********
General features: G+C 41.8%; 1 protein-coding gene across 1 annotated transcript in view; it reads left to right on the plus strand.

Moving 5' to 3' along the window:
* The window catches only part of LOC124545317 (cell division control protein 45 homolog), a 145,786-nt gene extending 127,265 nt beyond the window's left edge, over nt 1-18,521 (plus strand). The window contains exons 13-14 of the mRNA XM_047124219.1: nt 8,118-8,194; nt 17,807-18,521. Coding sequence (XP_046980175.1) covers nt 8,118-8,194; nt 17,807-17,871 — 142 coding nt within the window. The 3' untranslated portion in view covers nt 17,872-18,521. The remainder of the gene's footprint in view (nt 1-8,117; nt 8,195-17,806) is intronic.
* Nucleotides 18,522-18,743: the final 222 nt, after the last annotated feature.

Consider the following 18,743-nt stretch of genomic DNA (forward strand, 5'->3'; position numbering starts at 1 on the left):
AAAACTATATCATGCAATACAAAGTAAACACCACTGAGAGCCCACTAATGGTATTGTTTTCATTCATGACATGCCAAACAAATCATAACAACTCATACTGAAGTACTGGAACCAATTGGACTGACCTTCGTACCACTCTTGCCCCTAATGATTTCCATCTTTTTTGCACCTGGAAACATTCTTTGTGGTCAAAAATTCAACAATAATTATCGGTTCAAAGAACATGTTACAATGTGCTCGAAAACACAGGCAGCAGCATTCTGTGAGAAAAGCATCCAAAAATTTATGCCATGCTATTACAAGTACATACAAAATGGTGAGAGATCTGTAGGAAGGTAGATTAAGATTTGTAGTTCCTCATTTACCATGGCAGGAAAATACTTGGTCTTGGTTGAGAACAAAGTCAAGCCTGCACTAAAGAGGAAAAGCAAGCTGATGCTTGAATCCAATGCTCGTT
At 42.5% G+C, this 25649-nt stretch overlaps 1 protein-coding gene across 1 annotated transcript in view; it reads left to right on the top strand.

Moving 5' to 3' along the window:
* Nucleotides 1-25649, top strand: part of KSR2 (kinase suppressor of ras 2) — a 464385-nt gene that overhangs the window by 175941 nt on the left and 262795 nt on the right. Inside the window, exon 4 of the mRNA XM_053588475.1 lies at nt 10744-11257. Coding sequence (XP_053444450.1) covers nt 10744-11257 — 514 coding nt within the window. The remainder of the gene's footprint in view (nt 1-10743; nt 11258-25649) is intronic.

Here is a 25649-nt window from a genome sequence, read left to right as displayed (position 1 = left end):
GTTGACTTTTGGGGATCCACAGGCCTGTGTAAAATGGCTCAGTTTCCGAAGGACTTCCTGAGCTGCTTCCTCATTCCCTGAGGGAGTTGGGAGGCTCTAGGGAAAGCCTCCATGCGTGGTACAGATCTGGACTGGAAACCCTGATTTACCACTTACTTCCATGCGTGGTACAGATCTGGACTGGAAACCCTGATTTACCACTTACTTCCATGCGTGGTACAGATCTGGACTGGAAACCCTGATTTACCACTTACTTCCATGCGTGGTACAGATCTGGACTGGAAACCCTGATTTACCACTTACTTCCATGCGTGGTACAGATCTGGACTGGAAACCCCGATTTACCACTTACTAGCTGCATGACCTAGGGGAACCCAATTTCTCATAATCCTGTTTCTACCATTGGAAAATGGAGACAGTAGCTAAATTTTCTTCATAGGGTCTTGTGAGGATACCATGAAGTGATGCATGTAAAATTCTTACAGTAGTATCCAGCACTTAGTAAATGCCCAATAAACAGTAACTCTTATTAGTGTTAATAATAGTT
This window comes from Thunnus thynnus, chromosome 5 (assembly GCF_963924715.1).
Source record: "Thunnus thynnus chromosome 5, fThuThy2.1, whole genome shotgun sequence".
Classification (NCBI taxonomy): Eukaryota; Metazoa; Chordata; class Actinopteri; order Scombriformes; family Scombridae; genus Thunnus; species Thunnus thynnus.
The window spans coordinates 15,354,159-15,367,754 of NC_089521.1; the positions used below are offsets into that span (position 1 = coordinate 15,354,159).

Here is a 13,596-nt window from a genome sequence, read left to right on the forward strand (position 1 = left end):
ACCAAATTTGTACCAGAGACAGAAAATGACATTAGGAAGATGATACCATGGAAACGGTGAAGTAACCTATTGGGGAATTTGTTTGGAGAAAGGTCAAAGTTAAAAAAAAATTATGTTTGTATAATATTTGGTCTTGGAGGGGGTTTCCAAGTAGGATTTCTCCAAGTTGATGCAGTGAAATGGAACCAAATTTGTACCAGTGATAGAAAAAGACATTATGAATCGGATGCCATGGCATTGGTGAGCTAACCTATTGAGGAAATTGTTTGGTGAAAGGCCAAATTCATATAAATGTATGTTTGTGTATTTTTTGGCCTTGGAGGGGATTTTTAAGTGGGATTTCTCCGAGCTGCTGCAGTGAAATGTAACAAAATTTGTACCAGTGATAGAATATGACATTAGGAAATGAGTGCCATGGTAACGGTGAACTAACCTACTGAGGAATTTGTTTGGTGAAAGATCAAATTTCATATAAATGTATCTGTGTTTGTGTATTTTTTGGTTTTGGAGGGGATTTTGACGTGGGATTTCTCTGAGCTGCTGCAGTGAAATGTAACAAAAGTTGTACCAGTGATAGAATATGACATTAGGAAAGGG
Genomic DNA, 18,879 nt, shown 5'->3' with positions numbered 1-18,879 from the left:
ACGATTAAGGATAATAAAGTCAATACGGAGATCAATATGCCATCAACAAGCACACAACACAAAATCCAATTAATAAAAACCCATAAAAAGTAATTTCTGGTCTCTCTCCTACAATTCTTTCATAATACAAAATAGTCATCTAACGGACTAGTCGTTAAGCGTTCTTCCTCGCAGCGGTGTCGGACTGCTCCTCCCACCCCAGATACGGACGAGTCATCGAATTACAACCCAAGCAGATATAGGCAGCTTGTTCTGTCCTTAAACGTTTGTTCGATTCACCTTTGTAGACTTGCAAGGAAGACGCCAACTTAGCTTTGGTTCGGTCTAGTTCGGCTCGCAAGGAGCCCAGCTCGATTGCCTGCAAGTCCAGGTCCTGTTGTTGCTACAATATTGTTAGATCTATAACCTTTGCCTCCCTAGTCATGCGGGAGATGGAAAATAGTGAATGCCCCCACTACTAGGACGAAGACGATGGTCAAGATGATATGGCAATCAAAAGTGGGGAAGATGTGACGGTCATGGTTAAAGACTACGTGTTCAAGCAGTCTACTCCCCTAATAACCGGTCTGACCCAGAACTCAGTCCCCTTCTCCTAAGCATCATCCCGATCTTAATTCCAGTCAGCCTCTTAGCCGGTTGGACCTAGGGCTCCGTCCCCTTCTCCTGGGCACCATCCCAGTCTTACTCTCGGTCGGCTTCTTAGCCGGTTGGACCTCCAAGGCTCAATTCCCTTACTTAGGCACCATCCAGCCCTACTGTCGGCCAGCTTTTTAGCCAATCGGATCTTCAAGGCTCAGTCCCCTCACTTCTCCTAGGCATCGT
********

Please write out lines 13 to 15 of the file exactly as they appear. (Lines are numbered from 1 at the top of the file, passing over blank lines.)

Source record: "Thunnus thynnus chromosome 5, fThuThy2.1, whole genome shotgun sequence".
Classification (NCBI taxonomy): Eukaryota; Metazoa; Chordata; class Actinopteri; order Scombriformes; family Scombridae; genus Thunnus; species Thunnus thynnus.
The window spans coordinates 15,354,159-15,367,754 of NC_089521.1; the positions used below are offsets into that span (position 1 = coordinate 15,354,159).